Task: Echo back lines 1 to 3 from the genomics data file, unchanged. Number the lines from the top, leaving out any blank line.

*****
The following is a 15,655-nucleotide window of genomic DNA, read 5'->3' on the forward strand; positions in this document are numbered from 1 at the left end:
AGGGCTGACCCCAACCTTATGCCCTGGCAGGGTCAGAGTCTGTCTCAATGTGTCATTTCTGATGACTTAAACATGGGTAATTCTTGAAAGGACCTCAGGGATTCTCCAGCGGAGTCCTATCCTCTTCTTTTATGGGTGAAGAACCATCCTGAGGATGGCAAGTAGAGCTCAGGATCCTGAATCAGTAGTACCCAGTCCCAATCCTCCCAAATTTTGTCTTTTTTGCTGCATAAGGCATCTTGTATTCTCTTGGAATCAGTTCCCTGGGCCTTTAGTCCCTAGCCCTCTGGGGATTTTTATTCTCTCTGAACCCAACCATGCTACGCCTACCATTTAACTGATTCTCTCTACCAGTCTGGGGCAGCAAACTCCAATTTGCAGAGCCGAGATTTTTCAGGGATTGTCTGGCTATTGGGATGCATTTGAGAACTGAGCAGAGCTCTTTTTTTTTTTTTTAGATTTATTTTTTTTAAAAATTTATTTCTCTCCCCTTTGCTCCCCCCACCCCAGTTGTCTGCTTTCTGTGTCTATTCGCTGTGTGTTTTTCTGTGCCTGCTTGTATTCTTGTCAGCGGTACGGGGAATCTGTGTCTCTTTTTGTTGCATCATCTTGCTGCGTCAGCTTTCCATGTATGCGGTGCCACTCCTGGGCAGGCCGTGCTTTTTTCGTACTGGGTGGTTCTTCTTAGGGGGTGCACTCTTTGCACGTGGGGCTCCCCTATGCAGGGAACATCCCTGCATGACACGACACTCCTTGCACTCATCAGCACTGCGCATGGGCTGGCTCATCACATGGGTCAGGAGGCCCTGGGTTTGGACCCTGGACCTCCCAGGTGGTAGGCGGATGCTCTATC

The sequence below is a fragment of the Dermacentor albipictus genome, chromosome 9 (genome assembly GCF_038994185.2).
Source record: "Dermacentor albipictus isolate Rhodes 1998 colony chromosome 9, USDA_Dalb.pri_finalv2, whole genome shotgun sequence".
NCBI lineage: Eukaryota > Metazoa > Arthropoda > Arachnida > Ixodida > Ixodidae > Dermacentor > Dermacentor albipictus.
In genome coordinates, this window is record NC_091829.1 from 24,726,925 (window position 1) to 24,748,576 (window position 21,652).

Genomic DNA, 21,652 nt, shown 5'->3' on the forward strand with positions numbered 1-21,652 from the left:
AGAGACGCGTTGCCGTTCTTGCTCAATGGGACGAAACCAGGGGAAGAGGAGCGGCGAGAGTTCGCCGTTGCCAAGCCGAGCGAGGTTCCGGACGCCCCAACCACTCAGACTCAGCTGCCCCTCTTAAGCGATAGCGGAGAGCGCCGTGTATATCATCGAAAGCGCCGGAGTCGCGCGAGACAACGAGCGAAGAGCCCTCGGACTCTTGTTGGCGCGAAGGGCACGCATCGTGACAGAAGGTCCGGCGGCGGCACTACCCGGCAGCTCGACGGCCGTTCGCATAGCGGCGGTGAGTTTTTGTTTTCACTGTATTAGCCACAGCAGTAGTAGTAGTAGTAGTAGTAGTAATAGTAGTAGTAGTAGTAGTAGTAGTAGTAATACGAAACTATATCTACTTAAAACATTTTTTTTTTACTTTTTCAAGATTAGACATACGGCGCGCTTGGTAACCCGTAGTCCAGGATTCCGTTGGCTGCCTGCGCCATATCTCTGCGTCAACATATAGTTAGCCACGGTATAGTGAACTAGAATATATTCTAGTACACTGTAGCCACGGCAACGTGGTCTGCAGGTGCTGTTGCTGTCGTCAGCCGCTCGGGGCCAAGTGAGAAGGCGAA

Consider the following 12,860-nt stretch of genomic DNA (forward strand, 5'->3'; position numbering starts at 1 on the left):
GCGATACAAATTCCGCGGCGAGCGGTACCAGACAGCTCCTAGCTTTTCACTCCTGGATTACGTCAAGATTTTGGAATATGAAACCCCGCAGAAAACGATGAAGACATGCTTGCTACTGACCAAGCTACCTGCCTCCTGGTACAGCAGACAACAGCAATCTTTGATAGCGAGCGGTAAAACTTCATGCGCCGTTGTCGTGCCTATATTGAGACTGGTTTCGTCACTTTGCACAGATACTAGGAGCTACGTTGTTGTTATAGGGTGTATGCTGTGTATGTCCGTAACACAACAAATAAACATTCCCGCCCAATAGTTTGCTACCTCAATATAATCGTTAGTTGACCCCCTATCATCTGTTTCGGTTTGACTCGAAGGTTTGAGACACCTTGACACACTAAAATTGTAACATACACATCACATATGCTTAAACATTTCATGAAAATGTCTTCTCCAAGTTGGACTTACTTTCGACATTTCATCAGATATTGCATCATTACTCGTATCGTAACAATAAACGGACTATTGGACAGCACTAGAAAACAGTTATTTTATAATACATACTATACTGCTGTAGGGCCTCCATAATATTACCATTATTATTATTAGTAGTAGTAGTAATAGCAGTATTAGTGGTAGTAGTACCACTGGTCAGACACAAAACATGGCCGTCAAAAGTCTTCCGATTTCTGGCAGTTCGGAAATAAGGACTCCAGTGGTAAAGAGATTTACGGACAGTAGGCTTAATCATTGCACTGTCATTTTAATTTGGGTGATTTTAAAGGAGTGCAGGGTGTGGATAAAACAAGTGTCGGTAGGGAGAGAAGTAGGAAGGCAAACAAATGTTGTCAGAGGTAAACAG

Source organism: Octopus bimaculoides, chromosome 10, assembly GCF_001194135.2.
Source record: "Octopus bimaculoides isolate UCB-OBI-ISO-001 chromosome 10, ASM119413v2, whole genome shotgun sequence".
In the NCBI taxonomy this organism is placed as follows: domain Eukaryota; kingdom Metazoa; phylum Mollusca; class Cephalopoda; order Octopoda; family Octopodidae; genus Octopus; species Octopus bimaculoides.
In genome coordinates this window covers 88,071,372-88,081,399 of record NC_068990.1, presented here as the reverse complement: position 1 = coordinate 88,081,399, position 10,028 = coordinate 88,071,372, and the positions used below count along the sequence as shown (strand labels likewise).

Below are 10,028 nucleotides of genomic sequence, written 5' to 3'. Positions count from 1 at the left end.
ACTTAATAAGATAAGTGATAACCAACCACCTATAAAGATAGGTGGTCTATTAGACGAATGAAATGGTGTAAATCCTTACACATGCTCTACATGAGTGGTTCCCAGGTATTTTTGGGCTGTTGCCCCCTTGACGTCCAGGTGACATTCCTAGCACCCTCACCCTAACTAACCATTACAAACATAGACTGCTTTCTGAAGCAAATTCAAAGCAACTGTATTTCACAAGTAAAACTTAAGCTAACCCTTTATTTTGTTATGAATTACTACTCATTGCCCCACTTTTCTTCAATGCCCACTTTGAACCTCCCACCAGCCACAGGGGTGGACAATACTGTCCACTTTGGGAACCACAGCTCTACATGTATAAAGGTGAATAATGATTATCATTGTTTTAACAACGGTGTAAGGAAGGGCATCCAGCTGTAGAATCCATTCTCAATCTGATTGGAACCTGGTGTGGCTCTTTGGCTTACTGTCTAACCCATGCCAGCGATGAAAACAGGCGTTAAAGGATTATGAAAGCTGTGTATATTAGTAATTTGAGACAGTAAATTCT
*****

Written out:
The following is a 15,655-nucleotide window of genomic DNA, read 5'->3' on the forward strand; positions in this document are numbered from 1 at the left end:
AGGGCTGACCCCAACCTTATGCCCTGGCAGGGTCAGAGTCTGTCTCAATGTGTCATTTCTGATGACTTAAACATGGGTAATTCTTGAAAGGACCTCAGGGATTCTCCAGCGGAGTCCTATCCTCTTCTTTTATGGGTGAAGAACCATCCTGAGGATGGCAAGTAGAGCTCAGGATCCTGAATCAGTAGTACCCAGTCCCAATCCTCCCAAATTTTGTCTTTTTTGCTGCATAAGGCATCTTGTATTCTCTTGGAATCAGTTCCCTGGGCCTTTAGTCCCTAGCCCTCTGGGGATTTTTATTCTCTCTGAACCCAACCATGCTACGCCTACCATTTAACTGATTCTCTCTACCAGTCTGGGGCAGCAAACTCCAATTTGCAGAGCCGAGATTTTTCAGGGATTGTCTGGCTATTGGGATGCATTTGAGAACTGAGCAGAGCTCTTTTTTTTTTTTTTAGATTTATTTTTTTTAAAAATTTATTTCTCTCCCCTTTGCTCCCCCCACCCCAGTTGTCTGCTTTCTGTGTCTATTCGCTGTGTGTTTTTCTGTGCCTGCTTGTATTCTTGTCAGCGGTACGGGGAATCTGTGTCTCTTTTTGTTGCATCATCTTGCTGCGTCAGCTTTCCATGTATGCGGTGCCACTCCTGGGCAGGCCGTGCTTTTTTCGTACTGGGTGGTTCTTCTTAGGGGGTGCACTCTTTGCACGTGGGGCTCCCCTATGCAGGGAACATCCCTGCATGACACGACACTCCTTGCACTCATCAGCACTGCGCATGGGCTGGCTCATCACATGGGTCAGGAGGCCCTGGGTTTGGACCCTGGACCTCCCAGGTGGTAGGCGGATGCTCTATC

The sequence below is a fragment of the Dermacentor albipictus genome, chromosome 9 (genome assembly GCF_038994185.2).